The Inverse Square Law states that as the distance between a listener and a sound-emitting source doubles, there will be a perceived negative difference of 6 decibels in the loudness of sound. In other words, the sound will be heard as 6 decibels quieter when the listener doubles their distance from the source of said sound. For example, a sound which is heard at 36 decibels from a distance of 5 meters, will be heard at 30 decibels from 10 meters away. If the distance doubles yet again, the same phenomenon occurs. Thus, that same sound would be heard at 24 decibels at a distance of 20 meters away. This very piece which you are now listening to is a sonification of this law.
At this moment, you should be standing at the first marker, which is 1.5 feet away from the sound-emitting source. Take notice of how loud the recording seems to you. Keep in mind that this piece is as much about your own perception of loudness as the listener, as it is about the theoretical principles of physics that pertain to this particular sonic phenomenon.
Now, take one step backwards to the second marker, which sits at a distance of 3 feet from the sound source, double the distance of the last marker. Take notice again of how loud the recording seems to you. At this point, you should notice that the sound appears to be the same volume to you as compared to from the previous marker. This is because the gain of the recording has been increased by 6 decibels to compensate for the perceived decrease in loudness due to your increased distance from the sound source.
Now, begin walking backward toward marker #3, which sits at 6 feet from the sound source. Once you arrive at this marker, you should again notice that it is the same perceived volume as compared to the previous marker, which is also the same perceived loudness as from marker #1.
Now, begin walking backwards toward the fourth marker, which sits at 12 feet from the sound source. As you do so, continue taking note of how loud this recording seems to you. Once arriving at marker #4, you should yet again notice that my voice is perceived at the same loudness as compared to from the previous 3 markers.
Finally, begin walking backwards toward the fifth marker. Again, continue taking note of how loud the recording seems while you are walking. The 6 decibel increase in gain has been automated in such a way that it attempts to create no perceived loudness difference, even during the process of walking between markers. However, the effectiveness of this approach may differ depending on your particular backwards-walking speed.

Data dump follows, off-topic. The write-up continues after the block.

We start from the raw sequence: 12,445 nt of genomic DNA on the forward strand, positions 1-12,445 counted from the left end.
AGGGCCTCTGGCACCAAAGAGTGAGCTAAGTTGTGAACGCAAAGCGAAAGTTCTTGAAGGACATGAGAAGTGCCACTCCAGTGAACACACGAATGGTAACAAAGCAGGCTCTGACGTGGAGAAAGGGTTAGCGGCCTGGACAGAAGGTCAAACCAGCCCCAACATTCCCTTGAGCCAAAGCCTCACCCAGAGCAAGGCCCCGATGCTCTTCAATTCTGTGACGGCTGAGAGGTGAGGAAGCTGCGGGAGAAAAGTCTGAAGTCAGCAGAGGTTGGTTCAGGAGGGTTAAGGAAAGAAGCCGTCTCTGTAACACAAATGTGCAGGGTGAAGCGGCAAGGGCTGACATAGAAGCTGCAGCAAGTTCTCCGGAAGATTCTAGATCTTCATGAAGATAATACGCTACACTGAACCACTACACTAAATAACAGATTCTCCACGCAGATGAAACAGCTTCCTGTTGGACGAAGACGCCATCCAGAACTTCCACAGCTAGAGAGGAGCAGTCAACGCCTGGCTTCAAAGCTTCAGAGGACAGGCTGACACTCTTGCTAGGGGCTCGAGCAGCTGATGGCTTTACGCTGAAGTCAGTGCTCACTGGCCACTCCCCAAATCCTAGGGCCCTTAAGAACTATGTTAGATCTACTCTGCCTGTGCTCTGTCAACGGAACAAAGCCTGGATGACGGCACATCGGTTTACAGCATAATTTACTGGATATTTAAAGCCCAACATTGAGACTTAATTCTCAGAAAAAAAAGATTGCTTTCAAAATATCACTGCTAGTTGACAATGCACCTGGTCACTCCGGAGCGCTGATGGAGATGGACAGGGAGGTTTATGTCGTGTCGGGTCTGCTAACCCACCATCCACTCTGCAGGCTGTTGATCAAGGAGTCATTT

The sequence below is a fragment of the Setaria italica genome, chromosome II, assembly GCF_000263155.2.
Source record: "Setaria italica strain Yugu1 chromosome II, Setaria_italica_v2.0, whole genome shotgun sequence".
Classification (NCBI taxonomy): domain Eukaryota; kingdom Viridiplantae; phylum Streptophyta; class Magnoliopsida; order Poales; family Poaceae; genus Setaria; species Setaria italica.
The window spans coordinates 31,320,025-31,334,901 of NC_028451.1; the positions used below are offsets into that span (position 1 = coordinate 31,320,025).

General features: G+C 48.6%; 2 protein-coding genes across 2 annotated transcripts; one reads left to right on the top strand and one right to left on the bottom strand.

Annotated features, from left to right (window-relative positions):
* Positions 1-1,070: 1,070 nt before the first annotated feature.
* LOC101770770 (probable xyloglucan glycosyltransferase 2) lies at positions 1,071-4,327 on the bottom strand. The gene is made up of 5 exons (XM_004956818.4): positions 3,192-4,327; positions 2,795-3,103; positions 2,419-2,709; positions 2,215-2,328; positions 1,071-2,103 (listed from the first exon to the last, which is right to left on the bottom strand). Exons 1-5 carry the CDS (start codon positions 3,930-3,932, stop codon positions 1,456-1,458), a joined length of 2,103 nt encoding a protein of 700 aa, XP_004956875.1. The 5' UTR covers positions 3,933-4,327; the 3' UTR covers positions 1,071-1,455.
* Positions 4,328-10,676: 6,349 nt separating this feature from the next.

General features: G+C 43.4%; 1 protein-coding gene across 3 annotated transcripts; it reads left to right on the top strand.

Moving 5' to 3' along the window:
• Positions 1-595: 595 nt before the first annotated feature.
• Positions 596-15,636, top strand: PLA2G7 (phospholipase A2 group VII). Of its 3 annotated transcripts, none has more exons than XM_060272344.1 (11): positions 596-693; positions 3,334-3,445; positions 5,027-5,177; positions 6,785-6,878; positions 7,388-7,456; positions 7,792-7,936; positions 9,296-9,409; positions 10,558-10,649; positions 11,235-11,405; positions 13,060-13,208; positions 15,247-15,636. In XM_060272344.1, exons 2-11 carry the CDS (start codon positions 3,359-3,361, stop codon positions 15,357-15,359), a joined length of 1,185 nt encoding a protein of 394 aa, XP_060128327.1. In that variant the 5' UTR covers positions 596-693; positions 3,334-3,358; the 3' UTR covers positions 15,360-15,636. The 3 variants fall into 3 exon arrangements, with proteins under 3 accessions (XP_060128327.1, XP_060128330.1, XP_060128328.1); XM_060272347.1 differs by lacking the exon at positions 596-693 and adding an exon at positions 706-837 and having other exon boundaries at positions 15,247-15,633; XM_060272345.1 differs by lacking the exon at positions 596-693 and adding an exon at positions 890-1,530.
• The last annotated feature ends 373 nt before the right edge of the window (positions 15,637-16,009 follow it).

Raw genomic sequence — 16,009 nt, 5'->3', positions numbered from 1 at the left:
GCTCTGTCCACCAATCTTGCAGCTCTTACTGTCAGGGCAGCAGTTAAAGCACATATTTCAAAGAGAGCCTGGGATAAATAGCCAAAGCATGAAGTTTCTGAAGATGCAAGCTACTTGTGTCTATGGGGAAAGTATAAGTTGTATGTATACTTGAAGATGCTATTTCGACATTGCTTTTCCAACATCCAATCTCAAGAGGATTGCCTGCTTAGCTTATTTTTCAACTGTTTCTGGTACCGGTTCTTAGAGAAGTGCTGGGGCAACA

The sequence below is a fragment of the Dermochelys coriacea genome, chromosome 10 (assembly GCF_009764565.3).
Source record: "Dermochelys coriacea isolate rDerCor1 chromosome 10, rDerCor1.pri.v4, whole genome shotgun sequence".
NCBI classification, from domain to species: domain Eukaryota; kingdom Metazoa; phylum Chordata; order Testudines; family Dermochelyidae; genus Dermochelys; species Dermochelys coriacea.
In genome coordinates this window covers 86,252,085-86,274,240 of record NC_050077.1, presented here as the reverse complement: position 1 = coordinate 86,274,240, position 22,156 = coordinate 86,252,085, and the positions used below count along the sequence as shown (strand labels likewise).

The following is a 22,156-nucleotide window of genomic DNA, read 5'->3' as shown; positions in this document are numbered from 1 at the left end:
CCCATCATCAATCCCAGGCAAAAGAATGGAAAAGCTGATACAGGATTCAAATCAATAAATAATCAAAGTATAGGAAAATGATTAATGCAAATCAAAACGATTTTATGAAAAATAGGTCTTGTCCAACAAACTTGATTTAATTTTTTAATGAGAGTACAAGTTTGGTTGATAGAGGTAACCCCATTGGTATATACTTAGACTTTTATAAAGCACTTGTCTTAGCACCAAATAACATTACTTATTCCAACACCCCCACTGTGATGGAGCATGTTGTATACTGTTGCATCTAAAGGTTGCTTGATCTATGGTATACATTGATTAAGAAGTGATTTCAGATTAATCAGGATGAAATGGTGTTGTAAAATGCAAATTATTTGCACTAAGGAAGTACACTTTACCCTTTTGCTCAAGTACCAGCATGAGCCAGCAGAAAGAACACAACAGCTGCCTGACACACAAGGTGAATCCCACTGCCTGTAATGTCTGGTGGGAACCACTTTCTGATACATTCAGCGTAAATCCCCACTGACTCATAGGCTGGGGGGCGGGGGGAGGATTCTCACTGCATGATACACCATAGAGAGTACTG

By now, you should have arrived at the fifth and final marker. For the last time, notice again that the perceived loudness from the distance of 24 feet appears to be the same loudness as from the previous 4 distances.
This piece has been a sonification of the Inverse Square Law."
Awesome! I’m so glad to see that the biophonic sounds of your area became an integral part of the piece!
I was confined to headphones for this, so I don’t have a sense of how it might play in farther away spaces, but – in lieu of actual distance – it was put together at very low volume and without much HF content as a proxy, so at the very least it should be played quietly. Uses a couple samples and some synthy stuff at 70bpm, inspired by the sound of hallways adjacent to music practice rooms.
I imagine walking across a meadow, approaching the edge of the forest. I see the flickering light of a fire. As the wind rises, a ringing melody and the steady pulse of a hand drum can be heard. Even from a distance I know this is where to go next. Where many hours can be spent losing ourselves in sound and laughter until the sun rises.
This is a single-take recording of an improvised session on my new Rav Vast steel tongue drum in D Celtic Minor. While watching the video playback, I then played a djembe drum along with the recording. It’s a funny feeling playing along with a recording yourself. I had both the usual sensation when improvising with others that I wasn’t really sure where they would go next, but I also felt like I knew this person pretty well. Some good chemistry there. Repeated the process with egg shakers. No edits made to this version. Light EQing and some level adjustments, and did some auto panning of the shakers (the guy on shakers at the campfire kept dancing around).
I did more of a beat driven song from this session for the Weekly Beats project: https://soundcloud.com/miraclemiles/distant-tongues-remix
Added bass, more percussion and some zeze string instrument. Still figuring out how I want use this tongue drum in productions. Some calm, subtle pieces like this one, some beat driven fun … we’ll see. I do know I’ve found a new friend in this drum, and it’s already brought me great peace.
This is my first Disquiet Junto, excited to finally participate! I make a song a week over at Weekly Beats, but that will be ending in 2021 (an every other year project), so I plan on participating in more Juntos
Inspired by the fog in San Francisco, samples of lighthouses guarding the coast of the UK interact with a melodic sequence. To be listened to just above audibility. My first Junto project.
Howdy. Do you live in SF, too? The fog horns have been insane the past few days. I’m just loving it.
I live in Menlo Park. A world away, unfortunately.
Yeah, no fog horns there, I imagine.
I like that the hoovering noises aren’t easily identified as that. The closed door seems to have made a big difference in a good way.
I knew it was the Hotel California.